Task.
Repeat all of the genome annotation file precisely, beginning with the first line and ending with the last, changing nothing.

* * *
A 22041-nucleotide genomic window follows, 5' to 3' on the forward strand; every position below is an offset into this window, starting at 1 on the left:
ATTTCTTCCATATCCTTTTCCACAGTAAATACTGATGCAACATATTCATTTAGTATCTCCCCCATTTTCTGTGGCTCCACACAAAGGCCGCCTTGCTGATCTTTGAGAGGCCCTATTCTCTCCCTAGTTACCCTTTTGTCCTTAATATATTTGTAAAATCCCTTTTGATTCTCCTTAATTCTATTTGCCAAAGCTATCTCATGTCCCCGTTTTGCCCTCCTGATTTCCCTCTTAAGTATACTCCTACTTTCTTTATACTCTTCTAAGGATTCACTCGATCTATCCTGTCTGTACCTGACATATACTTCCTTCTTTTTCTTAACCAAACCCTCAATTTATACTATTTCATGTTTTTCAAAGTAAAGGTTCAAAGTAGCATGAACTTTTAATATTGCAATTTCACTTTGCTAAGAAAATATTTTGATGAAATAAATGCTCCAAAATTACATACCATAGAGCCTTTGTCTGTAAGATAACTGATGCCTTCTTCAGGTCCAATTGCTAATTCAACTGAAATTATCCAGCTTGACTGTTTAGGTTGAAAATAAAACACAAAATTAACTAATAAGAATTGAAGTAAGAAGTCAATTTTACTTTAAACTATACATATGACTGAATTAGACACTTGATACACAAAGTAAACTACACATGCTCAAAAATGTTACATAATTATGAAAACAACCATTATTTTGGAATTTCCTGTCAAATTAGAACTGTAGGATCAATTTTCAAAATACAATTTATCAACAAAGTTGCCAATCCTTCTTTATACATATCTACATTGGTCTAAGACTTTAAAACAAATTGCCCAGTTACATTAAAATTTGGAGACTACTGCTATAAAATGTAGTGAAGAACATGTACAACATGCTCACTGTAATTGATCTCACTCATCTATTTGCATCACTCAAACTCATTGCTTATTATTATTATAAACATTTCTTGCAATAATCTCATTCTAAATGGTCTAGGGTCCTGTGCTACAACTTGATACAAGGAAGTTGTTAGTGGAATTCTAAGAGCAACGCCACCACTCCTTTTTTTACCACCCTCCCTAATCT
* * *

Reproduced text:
A 22041-nucleotide genomic window follows, 5' to 3' on the forward strand; every position below is an offset into this window, starting at 1 on the left:
ATTTCTTCCATATCCTTTTCCACAGTAAATACTGATGCAACATATTCATTTAGTATCTCCCCCATTTTCTGTGGCTCCACACAAAGGCCGCCTTGCTGATCTTTGAGAGGCCCTATTCTCTCCCTAGTTACCCTTTTGTCCTTAATATATTTGTAAAATCCCTTTTGATTCTCCTTAATTCTATTTGCCAAAGCTATCTCATGTCCCCGTTTTGCCCTCCTGATTTCCCTCTTAAGTATACTCCTACTTTCTTTATACTCTTCTAAGGATTCACTCGATCTATCCTGTCTGTACCTGACATATACTTCCTTCTTTTTCTTAACCAAACCCTCAATTTATACTATTTCATGTTTTTCAAAGTAAAGGTTCAAAGTAGCATGAACTTTTAATATTGCAATTTCACTTTGCTAAGAAAATATTTTGATGAAATAAATGCTCCAAAATTACATACCATAGAGCCTTTGTCTGTAAGATAACTGATGCCTTCTTCAGGTCCAATTGCTAATTCAACTGAAATTATCCAGCTTGACTGTTTAGGTTGAAAATAAAACACAAAATTAACTAATAAGAATTGAAGTAAGAAGTCAATTTTACTTTAAACTATACATATGACTGAATTAGACACTTGATACACAAAGTAAACTACACATGCTCAAAAATGTTACATAATTATGAAAACAACCATTATTTTGGAATTTCCTGTCAAATTAGAACTGTAGGATCAATTTTCAAAATACAATTTATCAACAAAGTTGCCAATCCTTCTTTATACATATCTACATTGGTCTAAGACTTTAAAACAAATTGCCCAGTTACATTAAAATTTGGAGACTACTGCTATAAAATGTAGTGAAGAACATGTACAACATGCTCACTGTAATTGATCTCACTCATCTATTTGCATCACTCAAACTCATTGCTTATTATTATTATAAACATTTCTTGCAATAATCTCATTCTAAATGGTCTAGGGTCCTGTGCTACAACTTGATACAAGGAAGTTGTTAGTGGAATTCTAAGAGCAACGCCACCACTCCTTTTTTTACCACCCTCCCTAATCT